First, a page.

SEATTLE - The morning after securing baseball immortality with his 3,000thcareer hit, Rafael Palmeiro was in his hotel room playing telephone operator.
He said he received "40 to 50" calls and voice-mail messages from friendsand family offering congratulations.
His elderly parents in Miami called and said they were proud. So did formerteammates Ivan Rodriguez and Kenny Rogers. But the one he'll remember most wasa five-minute chat at about 11 a.m. with former Texas Rangers owner andcurrent defender of the free world George W. Bush.
"It was a great honor. I have known President Bush now for most of mycareer because he was with the Rangers when I first went to Texas," Palmeirosaid. "We had a nice conversation. He was very proud for me to reach thatmilestone. He talked about me coming from Cuba and that it has been a longroad, and he asked about my kids."
Bush, who also called Palmeiro after he hit his 500th home run in May 2003,invited the Palmeiro family to the White House when they get back toBaltimore.
"With the things that are going on in the world right now, with all thecrazy stuff and with him being so busy, for him to take time out to call meand congratulate me, that means a lot to me," Palmeiro said. "It was veryimportant for me."
When Palmeiro got back to his hotel room Friday night, he said he watched areplay of his historic hit - a one-out RBI double to left against the SeattleMariners' Joel Pineiro in the fifth inning - on ESPN.
He watched it again yesterday morning, reliving the moment and thesubsequent celebration at second base when he was mobbed by his teammates andhis two sons, Patrick, 15, and Preston, 10. Preston, who moments before hadtaped the event from the dugout, was lifted into the air by his dad.
"I think that was the most emotional, when I picked up my youngest,"Palmeiro said. "I gave my oldest son a hug, too, but I think when I picked upthe little one was when it hit me."
Preston called it "really awesome." He admitted his eyes welled up "maybe alittle bit," something his older brother quickly razzed him about.
"I saw a little tears in his eyes," Patrick taunted his brother. "Oh, it'sOK, boy."
The youngest Palmeiro wasn't the only emotional one on the field Friday.
"I don't cry, because you know you have to stay tough," said Orioles thirdbaseman Melvin Mora. "But, man, you don't see that many times. Yeah, I was[emotional], especially when I scored the run when he hit his 3,000th."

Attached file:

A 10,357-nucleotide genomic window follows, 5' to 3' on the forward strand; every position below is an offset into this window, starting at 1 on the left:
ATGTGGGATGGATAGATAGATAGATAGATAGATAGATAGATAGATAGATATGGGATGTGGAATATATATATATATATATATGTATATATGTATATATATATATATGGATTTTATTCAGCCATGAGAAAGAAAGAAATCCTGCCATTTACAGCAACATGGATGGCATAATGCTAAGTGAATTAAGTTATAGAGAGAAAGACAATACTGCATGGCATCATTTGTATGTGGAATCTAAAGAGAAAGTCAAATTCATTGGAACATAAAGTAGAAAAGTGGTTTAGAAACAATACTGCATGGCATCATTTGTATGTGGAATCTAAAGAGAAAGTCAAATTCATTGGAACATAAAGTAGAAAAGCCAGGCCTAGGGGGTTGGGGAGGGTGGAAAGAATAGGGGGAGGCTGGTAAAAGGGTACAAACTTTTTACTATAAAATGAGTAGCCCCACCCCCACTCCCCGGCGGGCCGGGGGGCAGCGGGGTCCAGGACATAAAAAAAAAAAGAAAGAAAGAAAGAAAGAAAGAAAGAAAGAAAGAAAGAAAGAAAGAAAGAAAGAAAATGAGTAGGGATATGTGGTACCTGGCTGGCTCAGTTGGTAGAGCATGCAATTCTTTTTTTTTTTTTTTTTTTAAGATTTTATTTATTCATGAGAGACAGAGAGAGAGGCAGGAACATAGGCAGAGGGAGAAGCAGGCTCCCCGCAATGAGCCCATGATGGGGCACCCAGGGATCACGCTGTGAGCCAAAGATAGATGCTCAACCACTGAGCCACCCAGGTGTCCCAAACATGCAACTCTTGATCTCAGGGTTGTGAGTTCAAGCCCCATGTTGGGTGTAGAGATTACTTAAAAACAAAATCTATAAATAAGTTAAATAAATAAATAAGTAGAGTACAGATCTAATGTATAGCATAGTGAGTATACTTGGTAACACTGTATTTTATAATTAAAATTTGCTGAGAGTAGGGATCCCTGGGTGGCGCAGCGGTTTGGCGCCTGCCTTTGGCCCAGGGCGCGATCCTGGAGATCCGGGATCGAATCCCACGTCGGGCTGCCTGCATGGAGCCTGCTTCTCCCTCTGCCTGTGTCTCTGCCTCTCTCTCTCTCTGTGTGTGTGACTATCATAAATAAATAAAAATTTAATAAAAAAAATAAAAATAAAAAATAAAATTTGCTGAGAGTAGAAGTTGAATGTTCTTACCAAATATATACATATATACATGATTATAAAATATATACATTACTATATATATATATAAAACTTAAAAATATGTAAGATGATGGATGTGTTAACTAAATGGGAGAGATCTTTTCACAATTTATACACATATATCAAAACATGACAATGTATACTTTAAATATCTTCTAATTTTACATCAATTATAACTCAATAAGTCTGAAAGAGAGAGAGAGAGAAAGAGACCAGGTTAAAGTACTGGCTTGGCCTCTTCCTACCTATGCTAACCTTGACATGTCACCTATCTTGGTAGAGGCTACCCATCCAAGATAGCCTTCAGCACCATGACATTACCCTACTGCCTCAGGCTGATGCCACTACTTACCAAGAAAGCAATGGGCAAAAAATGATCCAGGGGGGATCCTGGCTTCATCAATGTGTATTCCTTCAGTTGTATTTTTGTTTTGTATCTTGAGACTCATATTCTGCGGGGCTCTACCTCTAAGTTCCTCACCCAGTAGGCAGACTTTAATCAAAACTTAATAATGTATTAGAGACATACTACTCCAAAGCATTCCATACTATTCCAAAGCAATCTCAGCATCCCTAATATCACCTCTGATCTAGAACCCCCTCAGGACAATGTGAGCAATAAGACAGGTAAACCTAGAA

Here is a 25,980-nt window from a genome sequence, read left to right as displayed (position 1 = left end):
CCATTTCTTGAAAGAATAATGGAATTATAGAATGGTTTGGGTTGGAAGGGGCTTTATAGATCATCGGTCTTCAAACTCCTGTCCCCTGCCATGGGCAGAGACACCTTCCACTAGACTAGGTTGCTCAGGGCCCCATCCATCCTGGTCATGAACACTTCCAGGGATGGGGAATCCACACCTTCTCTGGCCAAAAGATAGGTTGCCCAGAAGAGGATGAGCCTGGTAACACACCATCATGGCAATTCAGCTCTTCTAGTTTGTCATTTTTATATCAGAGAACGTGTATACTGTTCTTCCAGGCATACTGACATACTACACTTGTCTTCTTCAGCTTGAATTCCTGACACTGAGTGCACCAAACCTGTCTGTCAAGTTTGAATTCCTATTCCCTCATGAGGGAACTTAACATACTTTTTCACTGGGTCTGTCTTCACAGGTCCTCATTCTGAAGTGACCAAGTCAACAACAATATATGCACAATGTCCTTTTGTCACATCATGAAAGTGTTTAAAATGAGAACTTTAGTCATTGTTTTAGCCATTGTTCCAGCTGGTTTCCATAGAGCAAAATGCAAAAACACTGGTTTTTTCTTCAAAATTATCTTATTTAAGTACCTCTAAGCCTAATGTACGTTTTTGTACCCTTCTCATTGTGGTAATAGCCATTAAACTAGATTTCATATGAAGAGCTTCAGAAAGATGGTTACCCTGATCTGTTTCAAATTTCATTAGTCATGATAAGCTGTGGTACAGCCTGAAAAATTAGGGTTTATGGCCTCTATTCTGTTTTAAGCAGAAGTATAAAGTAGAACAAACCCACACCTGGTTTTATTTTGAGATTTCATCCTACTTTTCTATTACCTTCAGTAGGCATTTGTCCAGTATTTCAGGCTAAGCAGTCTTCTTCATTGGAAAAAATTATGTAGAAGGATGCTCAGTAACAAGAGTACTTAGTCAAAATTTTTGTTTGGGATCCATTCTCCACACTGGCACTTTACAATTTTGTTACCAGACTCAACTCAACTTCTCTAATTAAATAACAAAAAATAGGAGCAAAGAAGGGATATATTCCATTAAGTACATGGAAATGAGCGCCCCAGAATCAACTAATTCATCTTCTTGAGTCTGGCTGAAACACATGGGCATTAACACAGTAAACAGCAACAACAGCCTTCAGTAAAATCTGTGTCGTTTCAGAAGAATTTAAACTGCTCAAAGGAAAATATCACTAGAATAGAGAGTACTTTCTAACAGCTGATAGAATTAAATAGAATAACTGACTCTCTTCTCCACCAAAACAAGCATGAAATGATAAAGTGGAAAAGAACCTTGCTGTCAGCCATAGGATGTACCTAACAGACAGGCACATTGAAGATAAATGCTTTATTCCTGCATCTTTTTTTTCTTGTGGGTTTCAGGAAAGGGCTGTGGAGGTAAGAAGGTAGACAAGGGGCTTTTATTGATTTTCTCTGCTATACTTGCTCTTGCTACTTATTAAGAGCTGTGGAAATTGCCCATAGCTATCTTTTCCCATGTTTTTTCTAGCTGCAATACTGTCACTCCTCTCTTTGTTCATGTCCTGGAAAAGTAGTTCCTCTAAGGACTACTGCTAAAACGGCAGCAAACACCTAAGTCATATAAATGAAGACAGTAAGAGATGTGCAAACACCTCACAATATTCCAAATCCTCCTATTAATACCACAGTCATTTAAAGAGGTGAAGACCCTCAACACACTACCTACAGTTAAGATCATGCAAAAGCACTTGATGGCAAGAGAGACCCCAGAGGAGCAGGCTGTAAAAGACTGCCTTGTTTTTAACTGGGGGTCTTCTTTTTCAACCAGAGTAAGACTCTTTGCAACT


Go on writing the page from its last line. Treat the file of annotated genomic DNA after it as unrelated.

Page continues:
The biggest moment for most of the Orioles was when they ran onto the fieldand encircled their first baseman. It was an unusual response in a visitingballpark, but the Seattle fans and players applauded the scene.
"We were on the road, so it was a tough situation, but this doesn't happenvery often," outfielder Jay Gibbons said. "And so we said, `We are going outthere and make them kick us off.' And the umpires were great and Seattle wasgreat. They knew how big it was."
Years down the road, it's a moment few involved will forget.
"That was probably one of the coolest things I've ever seen," said catcherSal Fasano. "You realize what he did was just an absolute feat. You're almostin awe. Everybody was on the top step. I was cheering my tail off like it wasthe seventh game of the World Series."
With the double, Palmeiro became just the fourth player in baseball historyto collect 3,000 hits and more than 500 home runs - joining Hall of FamersHank Aaron, Willie Mays and Eddie Murray.
"I just think people don't appreciate what this guy has done in his careerand maybe they will after this," Gibbons said.
It was especially poignant, Palmeiro said, because he shared it with histwo sons.
"I wanted them to be a part of that so one day they can really appreciateit," he said. "I think they are too young to really understand it completely.But when they get old enough and they look at the videos they willunderstand."
He said he also couldn't grasp the magnitude of what he accomplished Fridaynight. He said the moment was "more magical" than when he hit 500 homers. Buthe's glad it's over with, and the spotlight can again be focused on his team'spennant chase.
"When the season is over with, maybe it will sink in," he said. "But rightnow we've got to get back to getting out there and trying to [win]."
Sun staff writer Roch Kubatko contributed to this article.Copyright © 2014, Los Angeles Times